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FEMA investigates flood damage in NJ

The flooded streets of a community along the Passaic River are seen in an aerial photo, Sunday, March 13, 2011, in Little Falls, N.J. The river overflowed its banks after a severe storm him the northern New Jersey region. (AP Photo/Julio Cortez)
March 16, 2011 2:54:21 PM PDT
The residents of New Jersey are fed up with the constant flooding of their homes brought on by heavy storms and, they say, the lack of preventative measures taken by those in charge. FEMA officials spent the day assessing the damage done by the latest storm, a visit that has taken place on many occasions.

Each time the Passaic River overflows, resident and flood victim Bob Dombrowski witnesses FEMA officials observing his neighborhood.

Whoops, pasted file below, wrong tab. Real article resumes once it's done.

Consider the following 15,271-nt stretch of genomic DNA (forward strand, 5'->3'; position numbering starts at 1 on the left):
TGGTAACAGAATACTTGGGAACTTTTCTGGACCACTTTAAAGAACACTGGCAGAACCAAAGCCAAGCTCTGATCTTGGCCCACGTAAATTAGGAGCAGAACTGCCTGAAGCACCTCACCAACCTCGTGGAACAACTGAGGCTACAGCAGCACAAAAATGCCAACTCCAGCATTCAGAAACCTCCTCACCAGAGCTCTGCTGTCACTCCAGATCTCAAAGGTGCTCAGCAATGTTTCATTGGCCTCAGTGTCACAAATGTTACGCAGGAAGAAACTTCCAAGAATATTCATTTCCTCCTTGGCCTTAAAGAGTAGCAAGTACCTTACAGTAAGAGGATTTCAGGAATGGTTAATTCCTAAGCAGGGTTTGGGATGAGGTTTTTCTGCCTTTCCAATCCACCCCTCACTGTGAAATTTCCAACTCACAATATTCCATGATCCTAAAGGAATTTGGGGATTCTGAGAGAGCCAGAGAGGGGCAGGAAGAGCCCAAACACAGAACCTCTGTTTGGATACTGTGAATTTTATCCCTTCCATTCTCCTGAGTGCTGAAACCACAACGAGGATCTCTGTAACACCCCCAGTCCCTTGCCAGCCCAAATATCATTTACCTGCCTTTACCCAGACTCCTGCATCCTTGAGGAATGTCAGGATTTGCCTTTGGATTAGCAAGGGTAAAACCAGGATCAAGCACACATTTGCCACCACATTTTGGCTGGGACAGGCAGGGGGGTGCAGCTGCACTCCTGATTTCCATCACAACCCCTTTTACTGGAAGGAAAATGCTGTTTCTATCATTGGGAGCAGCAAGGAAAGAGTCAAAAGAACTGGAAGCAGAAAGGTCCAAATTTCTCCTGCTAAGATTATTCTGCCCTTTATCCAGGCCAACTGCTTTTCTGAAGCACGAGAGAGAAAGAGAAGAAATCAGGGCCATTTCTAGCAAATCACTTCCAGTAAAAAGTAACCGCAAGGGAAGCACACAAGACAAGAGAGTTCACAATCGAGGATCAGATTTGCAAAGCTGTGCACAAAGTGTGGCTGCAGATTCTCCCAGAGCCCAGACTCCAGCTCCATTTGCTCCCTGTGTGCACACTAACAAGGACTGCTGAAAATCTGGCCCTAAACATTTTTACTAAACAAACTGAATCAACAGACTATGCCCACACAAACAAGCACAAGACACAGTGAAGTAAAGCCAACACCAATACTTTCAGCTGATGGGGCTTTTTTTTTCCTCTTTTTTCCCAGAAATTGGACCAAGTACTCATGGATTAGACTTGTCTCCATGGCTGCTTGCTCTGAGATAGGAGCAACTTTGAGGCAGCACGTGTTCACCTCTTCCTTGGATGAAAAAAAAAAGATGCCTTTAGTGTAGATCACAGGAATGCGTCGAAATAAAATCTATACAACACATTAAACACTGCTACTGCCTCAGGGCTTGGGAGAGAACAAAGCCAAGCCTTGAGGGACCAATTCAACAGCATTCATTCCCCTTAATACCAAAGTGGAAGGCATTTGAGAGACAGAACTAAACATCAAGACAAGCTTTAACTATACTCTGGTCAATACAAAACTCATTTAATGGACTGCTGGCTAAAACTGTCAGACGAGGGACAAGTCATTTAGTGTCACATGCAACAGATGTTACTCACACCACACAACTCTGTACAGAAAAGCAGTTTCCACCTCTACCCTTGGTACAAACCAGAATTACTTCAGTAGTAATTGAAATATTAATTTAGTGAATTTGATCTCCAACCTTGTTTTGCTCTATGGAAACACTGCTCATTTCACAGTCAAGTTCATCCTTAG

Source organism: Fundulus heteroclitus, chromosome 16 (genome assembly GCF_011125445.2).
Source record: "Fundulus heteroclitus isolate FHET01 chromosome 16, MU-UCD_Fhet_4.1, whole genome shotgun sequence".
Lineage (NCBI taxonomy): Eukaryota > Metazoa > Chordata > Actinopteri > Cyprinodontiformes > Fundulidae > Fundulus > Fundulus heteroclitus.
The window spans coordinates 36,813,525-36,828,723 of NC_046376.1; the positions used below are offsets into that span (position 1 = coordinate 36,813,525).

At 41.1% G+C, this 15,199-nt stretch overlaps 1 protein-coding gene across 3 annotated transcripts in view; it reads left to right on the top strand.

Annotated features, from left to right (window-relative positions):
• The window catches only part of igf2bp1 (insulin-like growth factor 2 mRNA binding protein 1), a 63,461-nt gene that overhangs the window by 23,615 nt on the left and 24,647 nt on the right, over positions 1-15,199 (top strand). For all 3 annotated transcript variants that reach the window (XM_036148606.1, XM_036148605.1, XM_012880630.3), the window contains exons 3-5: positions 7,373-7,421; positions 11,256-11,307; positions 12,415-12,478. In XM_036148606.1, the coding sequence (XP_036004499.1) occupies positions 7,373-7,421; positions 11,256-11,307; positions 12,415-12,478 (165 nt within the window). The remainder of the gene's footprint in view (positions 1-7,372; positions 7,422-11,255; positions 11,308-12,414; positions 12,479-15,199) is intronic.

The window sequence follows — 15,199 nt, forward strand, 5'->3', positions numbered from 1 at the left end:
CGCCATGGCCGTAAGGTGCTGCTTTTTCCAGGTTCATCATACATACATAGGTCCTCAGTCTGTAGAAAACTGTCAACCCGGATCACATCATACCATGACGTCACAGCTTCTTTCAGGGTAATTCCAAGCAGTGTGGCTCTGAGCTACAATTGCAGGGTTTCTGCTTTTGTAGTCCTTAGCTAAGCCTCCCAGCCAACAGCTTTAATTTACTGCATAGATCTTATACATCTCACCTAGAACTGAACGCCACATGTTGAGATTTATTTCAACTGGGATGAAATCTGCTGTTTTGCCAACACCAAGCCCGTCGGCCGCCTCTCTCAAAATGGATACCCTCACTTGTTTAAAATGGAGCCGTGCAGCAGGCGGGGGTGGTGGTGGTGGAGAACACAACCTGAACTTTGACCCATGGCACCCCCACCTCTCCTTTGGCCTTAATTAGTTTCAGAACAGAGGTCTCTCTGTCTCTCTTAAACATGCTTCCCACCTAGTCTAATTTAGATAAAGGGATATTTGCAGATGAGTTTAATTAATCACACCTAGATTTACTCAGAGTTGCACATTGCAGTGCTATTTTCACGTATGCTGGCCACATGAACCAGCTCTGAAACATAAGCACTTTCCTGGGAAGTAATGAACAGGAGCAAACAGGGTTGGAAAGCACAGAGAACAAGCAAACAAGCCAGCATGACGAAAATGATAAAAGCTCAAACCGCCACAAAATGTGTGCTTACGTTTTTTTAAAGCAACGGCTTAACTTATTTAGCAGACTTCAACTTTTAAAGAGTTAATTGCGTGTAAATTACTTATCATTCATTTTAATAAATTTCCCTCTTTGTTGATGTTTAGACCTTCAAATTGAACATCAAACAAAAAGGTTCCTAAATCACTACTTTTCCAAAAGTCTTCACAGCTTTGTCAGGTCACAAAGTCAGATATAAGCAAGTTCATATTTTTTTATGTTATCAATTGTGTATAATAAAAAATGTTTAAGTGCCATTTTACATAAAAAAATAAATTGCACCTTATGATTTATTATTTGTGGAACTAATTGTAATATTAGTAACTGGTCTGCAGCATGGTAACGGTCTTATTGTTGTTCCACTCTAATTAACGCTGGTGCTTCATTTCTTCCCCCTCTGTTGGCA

"They've been here four times in the last five years. Fix the problem; don't keep coming and spending money. Just correct the problem," he says.

The problem this time was almost as bad as the flood of 1984.

There was nearly five feet of water that surged into backyards and over a new fence that was put up by Bob's neighbor.

Dombrowski's basement was destroyed with an estimated fifteen thousand dollars worth of damage.

There is a pump station across from Bob's house and it has been working overtime, pumping gallons of water back into the Passaic River.

Although Dombrowski has slept only ten hours since Friday, it is difficult to leave his home of fifty years.

On the other hand, there comes a time when things reach a breaking point.

"I think this is it. I can't take it anymore, and even in the years it doesn't flood, you're waiting for it to come. You see the five day forecast and if there's rain, you panic," he says.


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